The networks gave President Bush high marks for his capable delivery of last night's budget address, but when it was over reporters continued to press the point that his tax and budget proposals are either controversial or misguided - despite two polls released this morning showing broad support for Bush's policies.
On this morning's Today, NBC's Matt Lauer seemed horrified that taxpayers could get too much of their own money back. Lauer demanded of Trent Lott: "As the leader of the Senate, will you guarantee that that tax cut does not grow larger?" After Lott said the $1.6 trillion cut was about the right size, Lauer insisted that "some Democrats are saying if you add everything in that the President wants and what Congress wants, it could go up to $2.6 trillion. You'll guarantee that won't happen?"
But Lauer's co-host, Katie Couric, didn't ask Democrat Tom Daschle to "guarantee" either a minimum tax cut or a limit on new spending. Instead she invited Daschle to present his spin that liberals, because they oppose large tax cuts, are more fiscally responsible than conservatives: "You have no problem with making this retroactive, you just want a smaller cut to be retroactive, correct?"
On The Early Show, CBS's Bill Plante predicted that the tax rate reductions would be matched by brutal budget cuts. "He's targeted lower amounts of money for the Justice Department, Agriculture, Interior, and Commerce," Plante told host Jim Nantz. "There are going to be a lot of people screaming here in town when they see the numbers."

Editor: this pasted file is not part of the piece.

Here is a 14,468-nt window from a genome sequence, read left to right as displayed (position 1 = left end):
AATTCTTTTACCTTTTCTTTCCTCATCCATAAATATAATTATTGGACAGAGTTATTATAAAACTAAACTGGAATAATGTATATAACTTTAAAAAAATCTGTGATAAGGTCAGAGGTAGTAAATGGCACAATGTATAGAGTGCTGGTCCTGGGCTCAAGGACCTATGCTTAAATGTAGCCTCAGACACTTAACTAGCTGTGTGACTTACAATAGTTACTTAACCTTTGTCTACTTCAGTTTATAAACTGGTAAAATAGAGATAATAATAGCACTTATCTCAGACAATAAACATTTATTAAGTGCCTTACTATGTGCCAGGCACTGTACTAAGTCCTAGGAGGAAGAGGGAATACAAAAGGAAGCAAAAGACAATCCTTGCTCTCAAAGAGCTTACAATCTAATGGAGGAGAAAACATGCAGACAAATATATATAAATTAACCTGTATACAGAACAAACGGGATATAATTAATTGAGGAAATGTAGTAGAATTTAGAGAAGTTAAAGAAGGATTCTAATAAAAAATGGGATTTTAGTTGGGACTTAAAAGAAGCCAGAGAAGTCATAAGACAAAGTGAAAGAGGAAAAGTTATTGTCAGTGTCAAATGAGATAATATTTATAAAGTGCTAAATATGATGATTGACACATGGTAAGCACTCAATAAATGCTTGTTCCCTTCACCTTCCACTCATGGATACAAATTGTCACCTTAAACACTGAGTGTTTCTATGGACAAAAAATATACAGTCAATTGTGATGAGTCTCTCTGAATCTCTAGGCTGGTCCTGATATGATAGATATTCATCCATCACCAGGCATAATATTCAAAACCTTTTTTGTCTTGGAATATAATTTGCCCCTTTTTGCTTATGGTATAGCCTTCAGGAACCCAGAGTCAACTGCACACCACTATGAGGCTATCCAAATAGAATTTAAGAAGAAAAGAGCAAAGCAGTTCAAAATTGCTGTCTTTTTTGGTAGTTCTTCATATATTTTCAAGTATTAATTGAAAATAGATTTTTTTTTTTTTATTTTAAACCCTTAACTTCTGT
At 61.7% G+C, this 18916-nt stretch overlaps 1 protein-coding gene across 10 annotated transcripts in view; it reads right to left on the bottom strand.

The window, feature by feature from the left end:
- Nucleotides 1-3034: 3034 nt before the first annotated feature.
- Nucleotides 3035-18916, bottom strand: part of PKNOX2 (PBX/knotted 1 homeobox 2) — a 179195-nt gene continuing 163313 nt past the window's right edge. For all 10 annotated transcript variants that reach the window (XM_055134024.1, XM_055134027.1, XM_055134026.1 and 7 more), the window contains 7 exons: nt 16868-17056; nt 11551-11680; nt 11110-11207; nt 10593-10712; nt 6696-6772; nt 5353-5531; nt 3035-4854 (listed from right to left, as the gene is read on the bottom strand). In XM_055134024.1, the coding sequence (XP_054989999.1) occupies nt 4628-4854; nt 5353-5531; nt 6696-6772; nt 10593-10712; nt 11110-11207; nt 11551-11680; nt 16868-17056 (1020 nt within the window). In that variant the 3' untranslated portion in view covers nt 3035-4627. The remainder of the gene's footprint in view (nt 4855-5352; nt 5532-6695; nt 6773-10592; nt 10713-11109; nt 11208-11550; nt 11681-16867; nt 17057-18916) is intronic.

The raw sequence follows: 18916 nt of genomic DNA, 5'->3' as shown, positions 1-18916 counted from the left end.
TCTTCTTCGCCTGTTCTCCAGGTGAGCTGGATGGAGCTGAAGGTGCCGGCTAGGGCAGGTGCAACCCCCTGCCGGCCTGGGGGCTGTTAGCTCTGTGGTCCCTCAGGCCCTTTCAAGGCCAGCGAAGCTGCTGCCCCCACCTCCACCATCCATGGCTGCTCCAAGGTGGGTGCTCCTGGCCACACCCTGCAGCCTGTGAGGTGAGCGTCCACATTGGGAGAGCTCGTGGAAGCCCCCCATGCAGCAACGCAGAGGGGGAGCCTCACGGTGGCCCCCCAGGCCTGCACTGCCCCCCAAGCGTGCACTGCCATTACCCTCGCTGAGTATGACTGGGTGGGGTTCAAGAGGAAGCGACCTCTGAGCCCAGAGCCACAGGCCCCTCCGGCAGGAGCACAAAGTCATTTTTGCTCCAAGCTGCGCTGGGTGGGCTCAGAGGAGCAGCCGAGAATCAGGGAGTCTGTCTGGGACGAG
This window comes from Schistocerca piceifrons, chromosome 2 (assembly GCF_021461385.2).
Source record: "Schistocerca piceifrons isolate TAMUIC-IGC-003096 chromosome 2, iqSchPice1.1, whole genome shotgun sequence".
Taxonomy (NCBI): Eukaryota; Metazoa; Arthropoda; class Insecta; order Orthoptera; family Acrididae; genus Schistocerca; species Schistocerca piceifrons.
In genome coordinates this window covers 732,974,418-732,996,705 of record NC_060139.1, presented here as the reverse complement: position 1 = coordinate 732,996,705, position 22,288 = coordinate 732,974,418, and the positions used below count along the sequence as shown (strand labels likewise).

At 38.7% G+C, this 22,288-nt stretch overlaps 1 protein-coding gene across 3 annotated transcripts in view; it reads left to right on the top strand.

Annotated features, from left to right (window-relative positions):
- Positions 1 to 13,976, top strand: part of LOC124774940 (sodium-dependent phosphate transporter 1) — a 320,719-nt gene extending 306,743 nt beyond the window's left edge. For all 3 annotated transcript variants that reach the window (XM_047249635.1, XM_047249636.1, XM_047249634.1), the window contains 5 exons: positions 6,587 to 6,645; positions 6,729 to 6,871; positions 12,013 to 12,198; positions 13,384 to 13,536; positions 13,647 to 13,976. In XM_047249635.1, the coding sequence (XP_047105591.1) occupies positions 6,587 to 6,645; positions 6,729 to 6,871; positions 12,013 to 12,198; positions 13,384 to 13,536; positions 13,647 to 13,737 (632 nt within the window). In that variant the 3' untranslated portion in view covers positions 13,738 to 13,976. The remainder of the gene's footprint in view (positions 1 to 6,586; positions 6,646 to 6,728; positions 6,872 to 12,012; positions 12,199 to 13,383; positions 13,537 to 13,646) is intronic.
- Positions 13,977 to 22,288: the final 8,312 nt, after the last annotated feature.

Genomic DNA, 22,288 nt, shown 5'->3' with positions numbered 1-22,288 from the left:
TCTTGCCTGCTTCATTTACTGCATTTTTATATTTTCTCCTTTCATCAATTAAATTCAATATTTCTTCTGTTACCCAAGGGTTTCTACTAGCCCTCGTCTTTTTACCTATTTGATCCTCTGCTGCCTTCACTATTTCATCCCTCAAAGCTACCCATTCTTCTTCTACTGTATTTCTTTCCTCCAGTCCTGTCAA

ABC's Charles Gibson faulted Bush allegedly hiding the bad news from his audience. "The President in his speech talked about those programs that would grow; he didn't talk about the programs that would have to be cut," he lectured Republican Senator Don Nickles on Good Morning America. "You would acknowledge that with a $1.6 trillion tax cut that there are going to be a number of cuts that are going to have to occur?"
Bush has actually endorsed an even bigger budget than Clinton a year ago, but ABC doesn't seem to believe it. During the coverage last night, Terry Moran listened to Bush's request for more spending on education, prescription drugs, cancer research and Medicare, then ludicrously claimed "the core of this speech was hard-core conservativism: fiscal restraint, deep, across-the-board spending and tax cuts, the privatization of Social Security."
In a post-speech article on Time.com, Jessica Reaves pushed Democratic spin to absurd new heights. Daschle and Rep. Dick Gephardt were given "a thankless job" last night, she wrote, since "after all the nearly euphoric back-slapping that met the President's speech, it fell to the Democrats to make a case for boring old frugality."
"As far as numbers and common sense go, the Democrats' response was solid," Reaves endorsed, but she worried that the dumb public wouldn't see it that way: "The gloom and doom implicit [in] the Democrats' message may, in fact, be more realistic than the goofily optimistic tone Bush likes to set. But it's far less appealing to voters."
Though condescending, at least Reaves conceded Bush's policies had appeal. On Tuesday's Today show, before the speech, NBC's Ann Curry actually cited a poll conducted by rival ABC to show that "most Americans prefer a smaller tax cut targeted to middle and lower income people."
But today, only The Early Show's Nantz reported a CBS poll showing citizens liked Bush's substance, not just his style, as "88 percent who watched say they approve of the President's proposals. On his centerpiece, 67 percent now favor his tax cut." A CNN poll taken after the address similarly showed 84 percent agreed Bush is "leading the country in the right direction." But neither ABC nor NBC publicized those inconvenient numbers this morning. - Rich Noyes